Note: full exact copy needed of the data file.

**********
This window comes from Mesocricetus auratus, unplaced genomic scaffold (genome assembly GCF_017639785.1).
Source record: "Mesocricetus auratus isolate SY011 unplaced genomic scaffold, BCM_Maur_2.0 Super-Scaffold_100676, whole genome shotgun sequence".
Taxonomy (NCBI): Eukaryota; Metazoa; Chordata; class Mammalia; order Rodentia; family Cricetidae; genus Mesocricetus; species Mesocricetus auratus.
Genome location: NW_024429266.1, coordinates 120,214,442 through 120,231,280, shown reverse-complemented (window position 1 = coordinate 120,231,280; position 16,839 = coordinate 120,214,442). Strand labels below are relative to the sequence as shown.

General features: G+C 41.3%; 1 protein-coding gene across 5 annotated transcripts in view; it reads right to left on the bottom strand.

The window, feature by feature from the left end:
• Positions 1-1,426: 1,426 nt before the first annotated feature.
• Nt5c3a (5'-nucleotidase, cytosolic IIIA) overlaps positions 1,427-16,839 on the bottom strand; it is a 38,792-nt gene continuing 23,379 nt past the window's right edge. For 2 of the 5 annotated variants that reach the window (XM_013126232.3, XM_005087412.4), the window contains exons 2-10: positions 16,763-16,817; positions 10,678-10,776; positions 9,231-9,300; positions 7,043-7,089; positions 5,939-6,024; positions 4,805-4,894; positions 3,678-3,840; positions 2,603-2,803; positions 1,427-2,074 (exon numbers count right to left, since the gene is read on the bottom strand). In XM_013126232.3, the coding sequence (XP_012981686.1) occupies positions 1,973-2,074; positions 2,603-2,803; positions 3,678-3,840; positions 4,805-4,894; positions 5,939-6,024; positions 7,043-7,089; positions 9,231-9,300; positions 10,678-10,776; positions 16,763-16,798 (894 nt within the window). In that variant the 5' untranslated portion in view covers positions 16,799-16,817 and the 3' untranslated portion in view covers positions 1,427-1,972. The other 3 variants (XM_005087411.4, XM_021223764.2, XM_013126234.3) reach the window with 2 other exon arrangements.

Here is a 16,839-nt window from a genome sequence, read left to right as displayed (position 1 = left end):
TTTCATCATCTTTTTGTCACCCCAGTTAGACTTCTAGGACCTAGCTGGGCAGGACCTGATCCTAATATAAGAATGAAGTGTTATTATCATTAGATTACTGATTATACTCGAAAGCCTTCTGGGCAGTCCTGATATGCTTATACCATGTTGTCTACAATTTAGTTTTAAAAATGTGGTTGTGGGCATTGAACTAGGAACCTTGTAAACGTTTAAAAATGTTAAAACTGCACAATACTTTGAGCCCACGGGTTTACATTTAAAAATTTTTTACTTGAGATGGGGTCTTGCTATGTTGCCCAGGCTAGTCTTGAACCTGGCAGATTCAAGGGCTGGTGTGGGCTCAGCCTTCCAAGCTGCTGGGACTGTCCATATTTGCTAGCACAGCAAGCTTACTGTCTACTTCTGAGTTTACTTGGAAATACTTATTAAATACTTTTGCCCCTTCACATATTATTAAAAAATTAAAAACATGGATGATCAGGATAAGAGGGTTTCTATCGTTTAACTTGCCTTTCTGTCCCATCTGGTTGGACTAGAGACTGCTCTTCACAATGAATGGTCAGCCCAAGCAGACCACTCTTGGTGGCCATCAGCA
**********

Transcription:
This window comes from Mesocricetus auratus, unplaced genomic scaffold (genome assembly GCF_017639785.1).
Source record: "Mesocricetus auratus isolate SY011 unplaced genomic scaffold, BCM_Maur_2.0 Super-Scaffold_100676, whole genome shotgun sequence".
Taxonomy (NCBI): Eukaryota; Metazoa; Chordata; class Mammalia; order Rodentia; family Cricetidae; genus Mesocricetus; species Mesocricetus auratus.
Genome location: NW_024429266.1, coordinates 120,214,442 through 120,231,280, shown reverse-complemented (window position 1 = coordinate 120,231,280; position 16,839 = coordinate 120,214,442). Strand labels below are relative to the sequence as shown.

General features: G+C 41.3%; 1 protein-coding gene across 5 annotated transcripts in view; it reads right to left on the bottom strand.

The window, feature by feature from the left end:
• Positions 1-1,426: 1,426 nt before the first annotated feature.
• Nt5c3a (5'-nucleotidase, cytosolic IIIA) overlaps positions 1,427-16,839 on the bottom strand; it is a 38,792-nt gene continuing 23,379 nt past the window's right edge. For 2 of the 5 annotated variants that reach the window (XM_013126232.3, XM_005087412.4), the window contains exons 2-10: positions 16,763-16,817; positions 10,678-10,776; positions 9,231-9,300; positions 7,043-7,089; positions 5,939-6,024; positions 4,805-4,894; positions 3,678-3,840; positions 2,603-2,803; positions 1,427-2,074 (exon numbers count right to left, since the gene is read on the bottom strand). In XM_013126232.3, the coding sequence (XP_012981686.1) occupies positions 1,973-2,074; positions 2,603-2,803; positions 3,678-3,840; positions 4,805-4,894; positions 5,939-6,024; positions 7,043-7,089; positions 9,231-9,300; positions 10,678-10,776; positions 16,763-16,798 (894 nt within the window). In that variant the 5' untranslated portion in view covers positions 16,799-16,817 and the 3' untranslated portion in view covers positions 1,427-1,972. The other 3 variants (XM_005087411.4, XM_021223764.2, XM_013126234.3) reach the window with 2 other exon arrangements.

Here is a 16,839-nt window from a genome sequence, read left to right as displayed (position 1 = left end):
TTTCATCATCTTTTTGTCACCCCAGTTAGACTTCTAGGACCTAGCTGGGCAGGACCTGATCCTAATATAAGAATGAAGTGTTATTATCATTAGATTACTGATTATACTCGAAAGCCTTCTGGGCAGTCCTGATATGCTTATACCATGTTGTCTACAATTTAGTTTTAAAAATGTGGTTGTGGGCATTGAACTAGGAACCTTGTAAACGTTTAAAAATGTTAAAACTGCACAATACTTTGAGCCCACGGGTTTACATTTAAAAATTTTTTACTTGAGATGGGGTCTTGCTATGTTGCCCAGGCTAGTCTTGAACCTGGCAGATTCAAGGGCTGGTGTGGGCTCAGCCTTCCAAGCTGCTGGGACTGTCCATATTTGCTAGCACAGCAAGCTTACTGTCTACTTCTGAGTTTACTTGGAAATACTTATTAAATACTTTTGCCCCTTCACATATTATTAAAAAATTAAAAACATGGATGATCAGGATAAGAGGGTTTCTATCGTTTAACTTGCCTTTCTGTCCCATCTGGTTGGACTAGAGACTGCTCTTCACAATGAATGGTCAGCCCAAGCAGACCACTCTTGGTGGCCATCAGCA